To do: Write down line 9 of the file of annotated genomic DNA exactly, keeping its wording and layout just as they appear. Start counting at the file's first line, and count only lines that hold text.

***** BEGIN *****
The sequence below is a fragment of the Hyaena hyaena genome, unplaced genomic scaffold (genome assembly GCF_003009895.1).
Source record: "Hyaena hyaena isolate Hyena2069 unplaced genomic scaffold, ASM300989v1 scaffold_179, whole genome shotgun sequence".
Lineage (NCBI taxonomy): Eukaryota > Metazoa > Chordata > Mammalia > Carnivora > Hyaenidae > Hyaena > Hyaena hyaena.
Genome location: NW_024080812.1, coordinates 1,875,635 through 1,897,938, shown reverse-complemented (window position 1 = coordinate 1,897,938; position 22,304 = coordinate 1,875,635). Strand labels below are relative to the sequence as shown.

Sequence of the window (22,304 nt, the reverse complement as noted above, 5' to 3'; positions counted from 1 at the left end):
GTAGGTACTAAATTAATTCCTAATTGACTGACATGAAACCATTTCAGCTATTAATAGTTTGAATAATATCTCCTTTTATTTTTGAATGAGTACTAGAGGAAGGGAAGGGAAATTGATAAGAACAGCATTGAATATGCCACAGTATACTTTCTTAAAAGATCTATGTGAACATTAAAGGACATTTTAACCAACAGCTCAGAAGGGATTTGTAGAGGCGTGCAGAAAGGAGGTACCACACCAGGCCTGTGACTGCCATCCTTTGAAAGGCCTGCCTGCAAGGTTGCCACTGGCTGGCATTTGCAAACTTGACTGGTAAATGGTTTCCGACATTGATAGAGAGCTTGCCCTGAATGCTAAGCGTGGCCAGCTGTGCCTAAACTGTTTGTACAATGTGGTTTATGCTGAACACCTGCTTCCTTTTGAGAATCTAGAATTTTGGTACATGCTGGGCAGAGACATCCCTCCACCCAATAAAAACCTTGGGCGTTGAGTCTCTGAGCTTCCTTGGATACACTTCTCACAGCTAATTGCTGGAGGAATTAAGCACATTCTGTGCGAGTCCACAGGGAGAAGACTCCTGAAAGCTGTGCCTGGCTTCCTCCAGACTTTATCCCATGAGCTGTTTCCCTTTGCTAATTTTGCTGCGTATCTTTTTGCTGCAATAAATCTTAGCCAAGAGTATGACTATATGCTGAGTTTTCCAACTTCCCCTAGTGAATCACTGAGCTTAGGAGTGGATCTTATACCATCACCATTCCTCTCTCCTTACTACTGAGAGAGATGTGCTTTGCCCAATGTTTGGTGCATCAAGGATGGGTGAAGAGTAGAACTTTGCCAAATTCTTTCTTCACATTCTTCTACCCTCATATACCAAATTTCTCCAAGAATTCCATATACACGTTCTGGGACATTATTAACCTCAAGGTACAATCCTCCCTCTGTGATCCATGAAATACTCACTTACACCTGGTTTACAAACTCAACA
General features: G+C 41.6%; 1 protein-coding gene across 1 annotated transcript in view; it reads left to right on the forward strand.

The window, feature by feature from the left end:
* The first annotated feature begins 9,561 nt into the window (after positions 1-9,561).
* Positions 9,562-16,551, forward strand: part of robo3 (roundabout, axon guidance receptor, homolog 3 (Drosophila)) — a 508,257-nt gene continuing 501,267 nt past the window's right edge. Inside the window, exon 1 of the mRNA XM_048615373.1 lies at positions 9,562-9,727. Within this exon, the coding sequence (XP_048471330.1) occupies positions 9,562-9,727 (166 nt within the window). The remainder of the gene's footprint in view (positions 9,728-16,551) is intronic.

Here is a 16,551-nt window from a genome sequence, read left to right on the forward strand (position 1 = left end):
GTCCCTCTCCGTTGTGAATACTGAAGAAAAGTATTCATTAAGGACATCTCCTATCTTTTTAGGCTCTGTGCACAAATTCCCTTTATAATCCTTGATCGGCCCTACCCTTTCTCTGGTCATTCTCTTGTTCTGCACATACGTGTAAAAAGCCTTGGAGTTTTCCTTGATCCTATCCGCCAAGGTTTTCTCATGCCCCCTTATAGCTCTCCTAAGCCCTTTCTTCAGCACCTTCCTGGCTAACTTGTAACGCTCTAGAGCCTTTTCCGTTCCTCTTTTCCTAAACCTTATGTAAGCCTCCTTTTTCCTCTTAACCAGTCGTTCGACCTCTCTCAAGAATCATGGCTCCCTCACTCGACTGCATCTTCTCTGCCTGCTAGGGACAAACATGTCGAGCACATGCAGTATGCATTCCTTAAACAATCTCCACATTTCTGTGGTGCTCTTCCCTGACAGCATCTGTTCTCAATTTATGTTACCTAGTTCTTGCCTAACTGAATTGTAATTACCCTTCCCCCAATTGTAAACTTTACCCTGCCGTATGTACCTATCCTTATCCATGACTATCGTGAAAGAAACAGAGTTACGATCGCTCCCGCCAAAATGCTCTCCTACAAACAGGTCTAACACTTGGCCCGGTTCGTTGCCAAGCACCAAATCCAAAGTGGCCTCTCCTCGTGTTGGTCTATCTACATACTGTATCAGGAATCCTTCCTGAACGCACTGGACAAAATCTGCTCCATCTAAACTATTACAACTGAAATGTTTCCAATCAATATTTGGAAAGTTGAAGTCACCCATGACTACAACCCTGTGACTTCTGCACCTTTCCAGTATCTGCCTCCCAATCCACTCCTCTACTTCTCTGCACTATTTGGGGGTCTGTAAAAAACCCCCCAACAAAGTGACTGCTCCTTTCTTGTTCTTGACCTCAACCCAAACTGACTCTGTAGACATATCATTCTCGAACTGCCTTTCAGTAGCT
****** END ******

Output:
* The first annotated feature begins 9,561 nt into the window (after positions 1-9,561).